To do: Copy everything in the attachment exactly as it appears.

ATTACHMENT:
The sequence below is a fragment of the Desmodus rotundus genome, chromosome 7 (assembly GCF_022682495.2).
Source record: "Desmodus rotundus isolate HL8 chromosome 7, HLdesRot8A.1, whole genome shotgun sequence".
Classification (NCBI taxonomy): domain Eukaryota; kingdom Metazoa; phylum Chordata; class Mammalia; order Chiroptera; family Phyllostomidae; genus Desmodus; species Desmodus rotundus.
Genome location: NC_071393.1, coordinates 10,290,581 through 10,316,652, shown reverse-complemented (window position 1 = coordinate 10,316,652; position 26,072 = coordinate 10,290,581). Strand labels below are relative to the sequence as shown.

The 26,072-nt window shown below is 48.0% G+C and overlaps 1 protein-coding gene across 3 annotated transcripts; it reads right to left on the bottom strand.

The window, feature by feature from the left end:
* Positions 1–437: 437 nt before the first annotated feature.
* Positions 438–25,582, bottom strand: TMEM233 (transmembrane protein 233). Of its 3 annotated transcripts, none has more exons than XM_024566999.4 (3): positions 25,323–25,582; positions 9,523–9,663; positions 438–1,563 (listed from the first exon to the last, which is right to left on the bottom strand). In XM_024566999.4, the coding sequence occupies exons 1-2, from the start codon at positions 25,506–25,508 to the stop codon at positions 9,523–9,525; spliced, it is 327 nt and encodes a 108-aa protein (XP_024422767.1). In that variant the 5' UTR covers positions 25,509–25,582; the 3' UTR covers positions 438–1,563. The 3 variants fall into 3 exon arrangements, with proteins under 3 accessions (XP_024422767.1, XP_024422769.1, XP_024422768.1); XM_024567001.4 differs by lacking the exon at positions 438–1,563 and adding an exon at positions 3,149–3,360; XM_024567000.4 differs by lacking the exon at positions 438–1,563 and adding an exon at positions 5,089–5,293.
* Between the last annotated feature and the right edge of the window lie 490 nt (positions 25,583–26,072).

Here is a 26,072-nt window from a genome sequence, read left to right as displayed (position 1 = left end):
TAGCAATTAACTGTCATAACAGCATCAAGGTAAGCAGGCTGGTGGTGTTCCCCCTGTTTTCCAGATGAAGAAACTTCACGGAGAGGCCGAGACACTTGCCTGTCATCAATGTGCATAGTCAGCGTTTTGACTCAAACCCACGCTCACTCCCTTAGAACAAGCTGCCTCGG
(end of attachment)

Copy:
The sequence below is a fragment of the Desmodus rotundus genome, chromosome 7 (assembly GCF_022682495.2).
Source record: "Desmodus rotundus isolate HL8 chromosome 7, HLdesRot8A.1, whole genome shotgun sequence".
Classification (NCBI taxonomy): domain Eukaryota; kingdom Metazoa; phylum Chordata; class Mammalia; order Chiroptera; family Phyllostomidae; genus Desmodus; species Desmodus rotundus.
Genome location: NC_071393.1, coordinates 10,290,581 through 10,316,652, shown reverse-complemented (window position 1 = coordinate 10,316,652; position 26,072 = coordinate 10,290,581). Strand labels below are relative to the sequence as shown.

The 26,072-nt window shown below is 48.0% G+C and overlaps 1 protein-coding gene across 3 annotated transcripts; it reads right to left on the bottom strand.

The window, feature by feature from the left end:
* Positions 1–437: 437 nt before the first annotated feature.
* Positions 438–25,582, bottom strand: TMEM233 (transmembrane protein 233). Of its 3 annotated transcripts, none has more exons than XM_024566999.4 (3): positions 25,323–25,582; positions 9,523–9,663; positions 438–1,563 (listed from the first exon to the last, which is right to left on the bottom strand). In XM_024566999.4, the coding sequence occupies exons 1-2, from the start codon at positions 25,506–25,508 to the stop codon at positions 9,523–9,525; spliced, it is 327 nt and encodes a 108-aa protein (XP_024422767.1). In that variant the 5' UTR covers positions 25,509–25,582; the 3' UTR covers positions 438–1,563. The 3 variants fall into 3 exon arrangements, with proteins under 3 accessions (XP_024422767.1, XP_024422769.1, XP_024422768.1); XM_024567001.4 differs by lacking the exon at positions 438–1,563 and adding an exon at positions 3,149–3,360; XM_024567000.4 differs by lacking the exon at positions 438–1,563 and adding an exon at positions 5,089–5,293.
* Between the last annotated feature and the right edge of the window lie 490 nt (positions 25,583–26,072).

Here is a 26,072-nt window from a genome sequence, read left to right as displayed (position 1 = left end):
TAGCAATTAACTGTCATAACAGCATCAAGGTAAGCAGGCTGGTGGTGTTCCCCCTGTTTTCCAGATGAAGAAACTTCACGGAGAGGCCGAGACACTTGCCTGTCATCAATGTGCATAGTCAGCGTTTTGACTCAAACCCACGCTCACTCCCTTAGAACAAGCTGCCTCGG